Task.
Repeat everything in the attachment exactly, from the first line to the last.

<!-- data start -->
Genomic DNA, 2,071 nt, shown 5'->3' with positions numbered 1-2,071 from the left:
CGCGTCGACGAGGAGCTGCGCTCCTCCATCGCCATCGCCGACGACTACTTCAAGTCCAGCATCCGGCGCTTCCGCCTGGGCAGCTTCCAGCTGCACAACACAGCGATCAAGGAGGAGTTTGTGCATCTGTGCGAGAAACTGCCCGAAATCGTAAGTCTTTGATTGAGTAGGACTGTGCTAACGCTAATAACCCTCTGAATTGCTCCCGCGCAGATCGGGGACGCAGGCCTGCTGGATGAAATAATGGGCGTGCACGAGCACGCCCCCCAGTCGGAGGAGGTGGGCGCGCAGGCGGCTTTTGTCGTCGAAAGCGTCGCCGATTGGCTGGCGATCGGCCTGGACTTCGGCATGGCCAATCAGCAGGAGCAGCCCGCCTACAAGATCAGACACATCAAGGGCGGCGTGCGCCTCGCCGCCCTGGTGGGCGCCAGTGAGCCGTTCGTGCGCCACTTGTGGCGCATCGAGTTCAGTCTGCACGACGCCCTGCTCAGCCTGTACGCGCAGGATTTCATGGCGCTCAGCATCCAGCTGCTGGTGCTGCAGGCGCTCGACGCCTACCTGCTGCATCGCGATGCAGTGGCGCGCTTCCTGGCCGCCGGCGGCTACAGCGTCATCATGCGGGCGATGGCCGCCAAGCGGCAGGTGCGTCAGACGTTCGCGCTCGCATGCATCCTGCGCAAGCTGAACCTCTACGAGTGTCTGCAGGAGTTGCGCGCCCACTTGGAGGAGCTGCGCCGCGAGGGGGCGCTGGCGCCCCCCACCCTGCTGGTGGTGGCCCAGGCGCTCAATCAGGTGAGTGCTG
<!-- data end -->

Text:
Genomic DNA, 2,071 nt, shown 5'->3' with positions numbered 1-2,071 from the left:
CGCGTCGACGAGGAGCTGCGCTCCTCCATCGCCATCGCCGACGACTACTTCAAGTCCAGCATCCGGCGCTTCCGCCTGGGCAGCTTCCAGCTGCACAACACAGCGATCAAGGAGGAGTTTGTGCATCTGTGCGAGAAACTGCCCGAAATCGTAAGTCTTTGATTGAGTAGGACTGTGCTAACGCTAATAACCCTCTGAATTGCTCCCGCGCAGATCGGGGACGCAGGCCTGCTGGATGAAATAATGGGCGTGCACGAGCACGCCCCCCAGTCGGAGGAGGTGGGCGCGCAGGCGGCTTTTGTCGTCGAAAGCGTCGCCGATTGGCTGGCGATCGGCCTGGACTTCGGCATGGCCAATCAGCAGGAGCAGCCCGCCTACAAGATCAGACACATCAAGGGCGGCGTGCGCCTCGCCGCCCTGGTGGGCGCCAGTGAGCCGTTCGTGCGCCACTTGTGGCGCATCGAGTTCAGTCTGCACGACGCCCTGCTCAGCCTGTACGCGCAGGATTTCATGGCGCTCAGCATCCAGCTGCTGGTGCTGCAGGCGCTCGACGCCTACCTGCTGCATCGCGATGCAGTGGCGCGCTTCCTGGCCGCCGGCGGCTACAGCGTCATCATGCGGGCGATGGCCGCCAAGCGGCAGGTGCGTCAGACGTTCGCGCTCGCATGCATCCTGCGCAAGCTGAACCTCTACGAGTGTCTGCAGGAGTTGCGCGCCCACTTGGAGGAGCTGCGCCGCGAGGGGGCGCTGGCGCCCCCCACCCTGCTGGTGGTGGCCCAGGCGCTCAATCAGGTGAGTGCTG